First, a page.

7. An application has been filed under Order 41, Rule 2 of the Code of Civil Procedure by the appellant for permission to add additional grounds to the memorandum of special appeal. The main ground sought to be added is that the Board of Revenue has erred in holding that Nathu Ram had murdered Budha as there was no evidence to support such a finding. Before the trial Court a copy of the judgment of the Court of Session where Nathu Ram was tried for the murder of Tega Lal. Budha end Smt. Sita, and was convicted for the same and sentenced to death, was filed. Apart from this no other evidence was led in support of Smt. Bhagwati's assertion that Nathu Ram had murdered these persons. Relying upon the decision of the Supreme Court in Anil Behari Ghosh v. Smt. Latika Bala Dassi : 2SCR270 , the trial Court held that the judgment of the criminal court was not relevant to establish the fact that Nathu Ram had murdered his brothers and sisters. Since there was no other evidence on the question, the trial Court held that it was not proved that Nathu Ram had committed the murders. The Additional Commissioner, for the same reasons, also held that Nathu Ram could not be held to be a murderer. The Board of Revenue, however, reversed this finding. It has referred to the judgment of the Criminal Court but has not referred to the decision of the Supreme Court. It has based its finding merely on the fact that in her written statement Smt. Bhagwati had asserted that Nathu Ram had murdered Tega Lal, Budha and Smt. Sita and that there was no denial of this assertion by Jamuna. In the writ petition, no specific ground was raised regarding the finding of the Board of Revenue that Nethu Rarn was the murderer of Tega Lal Budha and Smt. Sita. The learned Single Judge has not referred at all to the question of the murder or its effect on the rights of the parties. He has based his decision entirely on the assumption, which in our opinion is not justified that under Section 174 neither Jamuna nor Smt. Bhagwati were the heirs of Smt. Kamla. In the grounds of appeal also no ground has been raised regarding this question apparently for the reason that the learned Single Judge has not based his decision on the finding of the Board of Revenue. We do not consider it necessary to allow the appellant to raise this further question as in our opinion the question can be reagitated, if necessary, before the Board of Revenue when the second appeals are re-heard.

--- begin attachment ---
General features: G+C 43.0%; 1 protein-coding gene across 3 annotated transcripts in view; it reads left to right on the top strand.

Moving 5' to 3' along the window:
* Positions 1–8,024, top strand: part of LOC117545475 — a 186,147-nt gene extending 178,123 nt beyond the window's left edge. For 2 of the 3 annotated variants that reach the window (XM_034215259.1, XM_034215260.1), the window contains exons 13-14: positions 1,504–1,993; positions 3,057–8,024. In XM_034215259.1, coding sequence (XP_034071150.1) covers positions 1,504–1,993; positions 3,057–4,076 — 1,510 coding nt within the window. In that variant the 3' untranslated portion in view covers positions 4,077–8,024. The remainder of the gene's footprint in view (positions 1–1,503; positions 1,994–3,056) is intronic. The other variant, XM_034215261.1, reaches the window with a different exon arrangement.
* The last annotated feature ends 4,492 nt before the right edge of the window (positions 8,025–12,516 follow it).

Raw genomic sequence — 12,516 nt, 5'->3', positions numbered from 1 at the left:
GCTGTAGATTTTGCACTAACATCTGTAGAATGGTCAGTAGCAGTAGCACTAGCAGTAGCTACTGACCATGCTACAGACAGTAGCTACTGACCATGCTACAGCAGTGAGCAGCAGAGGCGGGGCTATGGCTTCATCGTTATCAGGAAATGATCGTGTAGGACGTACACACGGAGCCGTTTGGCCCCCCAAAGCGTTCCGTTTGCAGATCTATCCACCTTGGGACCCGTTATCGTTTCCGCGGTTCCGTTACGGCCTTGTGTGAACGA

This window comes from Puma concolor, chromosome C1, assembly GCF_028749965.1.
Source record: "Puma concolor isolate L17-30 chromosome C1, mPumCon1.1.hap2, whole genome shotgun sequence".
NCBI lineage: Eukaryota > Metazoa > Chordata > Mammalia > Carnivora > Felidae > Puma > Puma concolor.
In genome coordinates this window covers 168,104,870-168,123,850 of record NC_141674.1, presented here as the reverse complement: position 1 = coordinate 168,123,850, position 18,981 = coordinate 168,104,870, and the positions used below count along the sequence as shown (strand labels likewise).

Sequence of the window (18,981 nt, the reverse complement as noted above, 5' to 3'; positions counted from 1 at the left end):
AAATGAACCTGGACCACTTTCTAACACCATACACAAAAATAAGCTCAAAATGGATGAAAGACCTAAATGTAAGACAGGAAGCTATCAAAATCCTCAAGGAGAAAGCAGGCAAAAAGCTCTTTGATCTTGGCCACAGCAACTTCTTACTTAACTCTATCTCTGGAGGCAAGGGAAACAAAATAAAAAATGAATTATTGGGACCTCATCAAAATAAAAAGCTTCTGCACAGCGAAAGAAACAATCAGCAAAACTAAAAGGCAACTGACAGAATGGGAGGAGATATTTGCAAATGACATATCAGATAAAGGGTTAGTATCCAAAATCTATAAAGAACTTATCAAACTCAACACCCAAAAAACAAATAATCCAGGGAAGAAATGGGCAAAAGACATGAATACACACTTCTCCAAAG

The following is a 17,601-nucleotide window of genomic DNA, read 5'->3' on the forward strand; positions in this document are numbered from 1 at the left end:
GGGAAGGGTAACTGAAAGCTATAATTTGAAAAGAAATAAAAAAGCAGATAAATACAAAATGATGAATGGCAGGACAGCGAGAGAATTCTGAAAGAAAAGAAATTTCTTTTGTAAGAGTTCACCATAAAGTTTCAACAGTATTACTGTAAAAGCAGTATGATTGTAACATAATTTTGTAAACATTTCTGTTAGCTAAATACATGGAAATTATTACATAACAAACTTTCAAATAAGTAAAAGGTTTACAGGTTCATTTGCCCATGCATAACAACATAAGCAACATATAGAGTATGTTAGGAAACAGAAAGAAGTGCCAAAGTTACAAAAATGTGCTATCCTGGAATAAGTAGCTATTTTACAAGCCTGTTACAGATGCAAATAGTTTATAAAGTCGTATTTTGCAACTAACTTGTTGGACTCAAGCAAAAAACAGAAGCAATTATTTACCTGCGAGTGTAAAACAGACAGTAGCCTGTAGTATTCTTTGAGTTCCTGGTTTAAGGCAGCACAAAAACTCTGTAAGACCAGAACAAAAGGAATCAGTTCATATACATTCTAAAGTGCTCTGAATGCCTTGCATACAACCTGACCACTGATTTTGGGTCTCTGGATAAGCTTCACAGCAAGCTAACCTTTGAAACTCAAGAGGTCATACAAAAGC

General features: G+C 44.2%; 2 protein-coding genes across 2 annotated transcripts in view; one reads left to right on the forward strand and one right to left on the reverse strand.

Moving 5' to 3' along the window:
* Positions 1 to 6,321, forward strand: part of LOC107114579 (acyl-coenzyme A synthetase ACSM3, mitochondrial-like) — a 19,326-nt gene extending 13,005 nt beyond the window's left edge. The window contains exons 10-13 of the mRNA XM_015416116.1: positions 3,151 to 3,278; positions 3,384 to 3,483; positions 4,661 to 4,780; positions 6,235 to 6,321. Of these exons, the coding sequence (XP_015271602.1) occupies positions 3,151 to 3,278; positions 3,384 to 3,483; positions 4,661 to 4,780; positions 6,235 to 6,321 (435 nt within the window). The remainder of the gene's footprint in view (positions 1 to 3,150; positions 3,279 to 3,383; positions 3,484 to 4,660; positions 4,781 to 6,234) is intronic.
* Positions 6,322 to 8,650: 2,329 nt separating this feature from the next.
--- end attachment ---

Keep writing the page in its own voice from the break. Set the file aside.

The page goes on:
8. We now come to the merits of the appeal. The learned Single Judge has proceeded on the assumption that Smt. Kamla had acquired the one third share of Budha in her own right by prescription. We have gone through the judgments of the revenue Courts, and we do not find anything there to justify this assumption. The learned Single Judge has further held that succession to Smt. Kamla would be governed by Section 174 of the U.P. Zamindari Abolition and Land Reforms Act and that under this section neither Smt. Bhagwati nor Jamuna are heirs of Smt. Kamla. The learned Single Judge is not right in holding that Jamuna is not an heir of Smt. Kamla under Section 174. Under Section 174 brother's son is an heir and Jamuna being a brother's son of Kamla would be the heir under Section 174. That being so the further view of the learned Single Judge that Smt. Kamla died without leaving any heir and, therefore, the two co-tenure holders namely Smt. Bhagwati and Jamuna would succeed to Smt. Kamla's share by survivorship under Section 175 is also erroneous. For these reasons, the judgment of the learned Single Judge cannot be sustained.